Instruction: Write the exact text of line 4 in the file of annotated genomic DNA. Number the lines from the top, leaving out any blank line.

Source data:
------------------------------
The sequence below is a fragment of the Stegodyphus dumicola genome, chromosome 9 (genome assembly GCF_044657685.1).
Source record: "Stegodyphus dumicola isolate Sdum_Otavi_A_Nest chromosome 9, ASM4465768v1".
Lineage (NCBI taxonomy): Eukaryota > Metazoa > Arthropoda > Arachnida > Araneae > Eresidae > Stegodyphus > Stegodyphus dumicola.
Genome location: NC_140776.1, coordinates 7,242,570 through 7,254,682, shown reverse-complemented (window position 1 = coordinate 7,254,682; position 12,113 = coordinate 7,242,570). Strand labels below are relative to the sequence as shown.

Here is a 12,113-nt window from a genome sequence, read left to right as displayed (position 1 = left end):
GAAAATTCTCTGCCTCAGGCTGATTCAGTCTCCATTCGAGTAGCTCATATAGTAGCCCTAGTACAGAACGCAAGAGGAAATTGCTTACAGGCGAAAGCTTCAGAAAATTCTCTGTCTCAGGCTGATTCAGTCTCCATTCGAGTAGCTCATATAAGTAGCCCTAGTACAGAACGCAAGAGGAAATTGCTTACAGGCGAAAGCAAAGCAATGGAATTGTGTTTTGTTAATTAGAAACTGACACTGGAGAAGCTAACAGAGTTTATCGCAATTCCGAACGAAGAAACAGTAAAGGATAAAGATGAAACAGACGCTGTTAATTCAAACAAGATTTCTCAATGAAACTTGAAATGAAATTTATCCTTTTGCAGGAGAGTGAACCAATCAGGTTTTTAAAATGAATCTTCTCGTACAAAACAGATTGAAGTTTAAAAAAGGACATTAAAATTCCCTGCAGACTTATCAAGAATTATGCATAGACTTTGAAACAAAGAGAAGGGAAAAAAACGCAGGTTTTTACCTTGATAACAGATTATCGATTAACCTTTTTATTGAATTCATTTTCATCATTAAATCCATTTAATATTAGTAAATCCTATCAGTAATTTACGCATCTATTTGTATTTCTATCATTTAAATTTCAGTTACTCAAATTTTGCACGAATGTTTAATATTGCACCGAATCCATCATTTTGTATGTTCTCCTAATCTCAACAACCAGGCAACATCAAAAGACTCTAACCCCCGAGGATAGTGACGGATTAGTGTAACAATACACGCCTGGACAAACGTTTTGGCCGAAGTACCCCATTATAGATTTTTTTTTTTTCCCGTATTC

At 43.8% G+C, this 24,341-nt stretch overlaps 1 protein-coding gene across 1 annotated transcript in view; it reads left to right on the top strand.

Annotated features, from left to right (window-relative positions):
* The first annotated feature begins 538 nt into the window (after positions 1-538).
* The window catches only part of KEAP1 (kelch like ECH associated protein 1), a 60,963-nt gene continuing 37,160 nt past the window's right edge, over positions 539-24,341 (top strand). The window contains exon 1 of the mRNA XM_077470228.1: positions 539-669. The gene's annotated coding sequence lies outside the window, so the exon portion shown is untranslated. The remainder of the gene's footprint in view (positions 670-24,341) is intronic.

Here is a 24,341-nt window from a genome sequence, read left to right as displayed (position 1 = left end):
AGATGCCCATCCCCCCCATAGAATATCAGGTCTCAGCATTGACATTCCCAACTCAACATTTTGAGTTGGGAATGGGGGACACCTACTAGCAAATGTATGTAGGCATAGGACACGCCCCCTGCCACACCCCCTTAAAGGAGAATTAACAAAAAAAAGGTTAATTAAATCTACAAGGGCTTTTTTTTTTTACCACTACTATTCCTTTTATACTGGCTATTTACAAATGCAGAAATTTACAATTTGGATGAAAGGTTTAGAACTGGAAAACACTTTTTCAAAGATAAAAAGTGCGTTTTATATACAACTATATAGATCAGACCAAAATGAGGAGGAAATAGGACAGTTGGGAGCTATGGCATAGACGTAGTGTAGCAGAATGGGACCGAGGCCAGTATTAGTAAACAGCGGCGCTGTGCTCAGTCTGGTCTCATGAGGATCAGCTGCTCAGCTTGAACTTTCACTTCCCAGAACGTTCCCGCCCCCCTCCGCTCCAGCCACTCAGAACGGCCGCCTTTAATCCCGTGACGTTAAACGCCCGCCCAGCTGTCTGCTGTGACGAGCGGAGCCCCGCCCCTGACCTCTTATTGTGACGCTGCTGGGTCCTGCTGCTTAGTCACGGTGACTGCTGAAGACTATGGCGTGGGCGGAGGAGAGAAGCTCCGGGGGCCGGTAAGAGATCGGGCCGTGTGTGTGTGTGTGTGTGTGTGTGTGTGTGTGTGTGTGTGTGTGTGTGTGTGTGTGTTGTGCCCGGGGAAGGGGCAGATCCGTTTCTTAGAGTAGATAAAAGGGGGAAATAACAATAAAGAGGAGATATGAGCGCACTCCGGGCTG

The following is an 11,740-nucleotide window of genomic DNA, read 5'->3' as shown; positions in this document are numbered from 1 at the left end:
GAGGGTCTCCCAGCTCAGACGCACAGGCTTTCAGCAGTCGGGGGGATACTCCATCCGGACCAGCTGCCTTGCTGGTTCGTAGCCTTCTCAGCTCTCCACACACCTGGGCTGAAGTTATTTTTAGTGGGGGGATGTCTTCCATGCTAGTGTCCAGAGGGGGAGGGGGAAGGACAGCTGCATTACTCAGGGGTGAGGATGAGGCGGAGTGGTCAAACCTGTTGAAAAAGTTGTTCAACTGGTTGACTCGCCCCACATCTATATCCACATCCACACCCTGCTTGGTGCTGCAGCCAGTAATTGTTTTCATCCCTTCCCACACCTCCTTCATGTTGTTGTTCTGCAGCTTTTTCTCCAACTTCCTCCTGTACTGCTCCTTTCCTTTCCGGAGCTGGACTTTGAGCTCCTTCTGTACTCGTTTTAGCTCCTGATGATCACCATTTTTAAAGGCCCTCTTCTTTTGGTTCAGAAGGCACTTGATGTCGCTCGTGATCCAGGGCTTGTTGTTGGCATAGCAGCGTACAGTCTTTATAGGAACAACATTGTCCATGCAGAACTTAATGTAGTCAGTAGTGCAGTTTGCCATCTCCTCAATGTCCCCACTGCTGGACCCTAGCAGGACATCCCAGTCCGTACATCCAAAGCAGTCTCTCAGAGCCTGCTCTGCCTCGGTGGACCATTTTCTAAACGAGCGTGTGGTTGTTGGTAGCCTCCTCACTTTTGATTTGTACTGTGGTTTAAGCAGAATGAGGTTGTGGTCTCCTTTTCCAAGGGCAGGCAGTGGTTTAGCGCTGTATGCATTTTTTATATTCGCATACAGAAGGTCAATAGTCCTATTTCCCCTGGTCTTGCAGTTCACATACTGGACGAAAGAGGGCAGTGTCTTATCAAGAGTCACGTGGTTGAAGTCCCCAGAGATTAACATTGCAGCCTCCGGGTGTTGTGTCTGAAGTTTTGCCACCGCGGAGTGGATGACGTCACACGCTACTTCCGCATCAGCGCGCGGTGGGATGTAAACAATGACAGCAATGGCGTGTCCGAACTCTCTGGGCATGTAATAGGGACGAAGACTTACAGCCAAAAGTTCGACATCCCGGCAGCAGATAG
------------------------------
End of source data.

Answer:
Genome location: NC_140776.1, coordinates 7,242,570 through 7,254,682, shown reverse-complemented (window position 1 = coordinate 7,254,682; position 12,113 = coordinate 7,242,570). Strand labels below are relative to the sequence as shown.